China is Building Two New Nuclear Reactors Shrouded in Secrecy, Concerning Experts

Two new nuclear reactors are being built on Changbiao Island off the coast of China, with the expected operations starting in 2023 and 2026, respectively. Some experts are concerned about the opening of these nuclear reactors because they are a specific type that produces more nuclear fuel than they use, Al Jazeera said. The two reactors are of China Fast Reactor 600 (CFR-600) type. Rapid reactions were popular across several countries in the 1960s and 70s, but most of them were scrapped. Russia currently has two commercial reactors and two experimental reactors in India and Japan.

China is Building Two New Nuclear Reactors Shrouded in Secrecy, Concerning Experts

 China’s first nuclear reactor, the China Experimental Fast Reactor completed a first trial operation cycle in December 2020. Most of the water in nuclear reactors is used to cool the reactions and to slow down the neutrons released by the reactions. Liquid sodium is used instead of quick reactions like use. There are challenges in this approach but the advantage is the dramatic increase in energy production efficiency. Light water reactors tend to extract less than 1 percent of the reactor’s uranium. Quick reactors have 100 times more efficiency by extracting almost all possible energy from uranium or thorium fuel.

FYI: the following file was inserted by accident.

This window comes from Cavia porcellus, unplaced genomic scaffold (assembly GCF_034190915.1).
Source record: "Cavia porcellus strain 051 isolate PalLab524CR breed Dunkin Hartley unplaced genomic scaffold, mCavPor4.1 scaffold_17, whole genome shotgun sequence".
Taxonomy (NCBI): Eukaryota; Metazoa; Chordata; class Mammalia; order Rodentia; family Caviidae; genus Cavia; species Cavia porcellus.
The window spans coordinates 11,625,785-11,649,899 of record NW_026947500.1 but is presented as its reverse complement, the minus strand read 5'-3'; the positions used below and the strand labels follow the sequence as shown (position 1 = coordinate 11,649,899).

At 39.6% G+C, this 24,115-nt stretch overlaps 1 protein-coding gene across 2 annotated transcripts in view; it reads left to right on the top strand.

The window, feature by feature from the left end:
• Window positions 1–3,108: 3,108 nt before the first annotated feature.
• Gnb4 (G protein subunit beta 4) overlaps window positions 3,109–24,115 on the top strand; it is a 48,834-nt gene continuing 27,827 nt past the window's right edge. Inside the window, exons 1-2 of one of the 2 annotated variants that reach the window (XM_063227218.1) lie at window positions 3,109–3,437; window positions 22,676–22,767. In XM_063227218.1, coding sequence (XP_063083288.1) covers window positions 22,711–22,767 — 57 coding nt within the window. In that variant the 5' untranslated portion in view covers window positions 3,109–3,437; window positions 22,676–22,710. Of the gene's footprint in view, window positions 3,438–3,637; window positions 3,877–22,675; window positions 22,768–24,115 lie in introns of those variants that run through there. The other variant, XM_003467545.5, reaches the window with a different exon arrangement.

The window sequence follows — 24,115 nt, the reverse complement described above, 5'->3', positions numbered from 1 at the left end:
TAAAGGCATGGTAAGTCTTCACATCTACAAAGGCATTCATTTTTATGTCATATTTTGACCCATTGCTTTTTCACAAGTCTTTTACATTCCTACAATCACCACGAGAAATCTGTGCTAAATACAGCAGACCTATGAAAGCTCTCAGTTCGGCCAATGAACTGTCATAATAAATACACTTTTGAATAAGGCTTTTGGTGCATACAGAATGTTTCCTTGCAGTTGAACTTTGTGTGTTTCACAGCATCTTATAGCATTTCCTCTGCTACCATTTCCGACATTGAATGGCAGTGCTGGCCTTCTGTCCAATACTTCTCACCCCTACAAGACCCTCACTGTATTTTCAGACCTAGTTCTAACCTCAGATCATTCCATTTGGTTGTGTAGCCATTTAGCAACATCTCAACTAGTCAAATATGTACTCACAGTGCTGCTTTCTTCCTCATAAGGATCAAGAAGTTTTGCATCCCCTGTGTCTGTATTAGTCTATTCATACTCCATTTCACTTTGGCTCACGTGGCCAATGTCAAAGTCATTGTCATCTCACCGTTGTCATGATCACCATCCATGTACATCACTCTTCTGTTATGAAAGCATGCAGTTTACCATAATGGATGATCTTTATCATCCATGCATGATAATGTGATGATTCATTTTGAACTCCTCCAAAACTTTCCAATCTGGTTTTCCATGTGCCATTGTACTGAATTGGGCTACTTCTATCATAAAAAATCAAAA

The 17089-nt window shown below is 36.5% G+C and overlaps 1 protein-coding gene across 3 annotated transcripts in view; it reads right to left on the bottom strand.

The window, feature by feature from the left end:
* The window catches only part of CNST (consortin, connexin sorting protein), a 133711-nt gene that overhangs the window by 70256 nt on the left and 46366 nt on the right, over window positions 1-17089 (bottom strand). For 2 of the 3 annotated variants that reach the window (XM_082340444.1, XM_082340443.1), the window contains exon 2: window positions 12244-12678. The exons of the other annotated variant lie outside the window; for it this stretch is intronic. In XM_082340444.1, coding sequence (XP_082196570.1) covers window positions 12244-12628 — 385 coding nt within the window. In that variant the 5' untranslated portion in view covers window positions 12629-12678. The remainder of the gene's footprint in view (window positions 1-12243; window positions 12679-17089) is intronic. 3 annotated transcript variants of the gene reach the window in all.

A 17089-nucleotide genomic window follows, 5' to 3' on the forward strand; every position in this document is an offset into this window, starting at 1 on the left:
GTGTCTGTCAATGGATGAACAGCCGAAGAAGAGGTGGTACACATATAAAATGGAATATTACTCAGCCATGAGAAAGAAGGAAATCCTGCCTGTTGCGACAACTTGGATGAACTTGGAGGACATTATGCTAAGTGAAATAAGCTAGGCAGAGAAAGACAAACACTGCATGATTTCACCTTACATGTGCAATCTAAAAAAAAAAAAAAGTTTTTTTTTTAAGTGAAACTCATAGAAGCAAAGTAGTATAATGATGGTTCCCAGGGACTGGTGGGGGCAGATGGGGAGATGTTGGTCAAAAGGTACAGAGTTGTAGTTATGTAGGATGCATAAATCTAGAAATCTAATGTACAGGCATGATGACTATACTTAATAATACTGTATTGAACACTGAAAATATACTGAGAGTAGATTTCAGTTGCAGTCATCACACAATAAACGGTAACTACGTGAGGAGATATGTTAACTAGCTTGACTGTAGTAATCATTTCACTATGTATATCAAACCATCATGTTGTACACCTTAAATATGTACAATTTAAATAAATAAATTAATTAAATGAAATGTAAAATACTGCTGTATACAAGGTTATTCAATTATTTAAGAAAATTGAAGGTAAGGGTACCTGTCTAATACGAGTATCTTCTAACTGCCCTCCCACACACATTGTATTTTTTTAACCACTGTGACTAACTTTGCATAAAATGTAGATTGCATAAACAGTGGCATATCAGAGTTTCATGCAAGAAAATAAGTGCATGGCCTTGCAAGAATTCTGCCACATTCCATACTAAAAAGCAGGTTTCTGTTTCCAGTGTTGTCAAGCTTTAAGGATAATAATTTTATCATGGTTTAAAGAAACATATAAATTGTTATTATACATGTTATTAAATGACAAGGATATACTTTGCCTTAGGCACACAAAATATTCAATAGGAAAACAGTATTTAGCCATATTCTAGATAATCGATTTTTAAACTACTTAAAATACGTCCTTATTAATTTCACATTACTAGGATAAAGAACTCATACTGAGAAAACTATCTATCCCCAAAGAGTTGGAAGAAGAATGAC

The CFR-600 is a sodium-cooled fast-reactor whose main drawback is that sodium leaks are often common. In 2006, the United States, France and Japan signed an agreement to research and develop sodium-cooled rapid reactors, but no new plans have been drawn up. CFR-600 will produce plutonium. Plutonium can be used as fuel for other nuclear reactors, but it can also be used in nuclear warheads.

Experts at the Center for Non-Expansion Policy Education in Washington, D.C., are trying to address this potential concern. As of 2017, China participated in the International Atomic Energy Agency’s (IAEA) annual declaration of civilian plutonium volunteers. “Using these weapons, rich in plutonium and highly enriched uranium and tritium that China can easily access or build, Beijing could conservatively stockpile 1,270 warheads by 2030 (the United States currently deploys almost as many of its intercontinental ballistic missiles).” Policy Education Center States Report.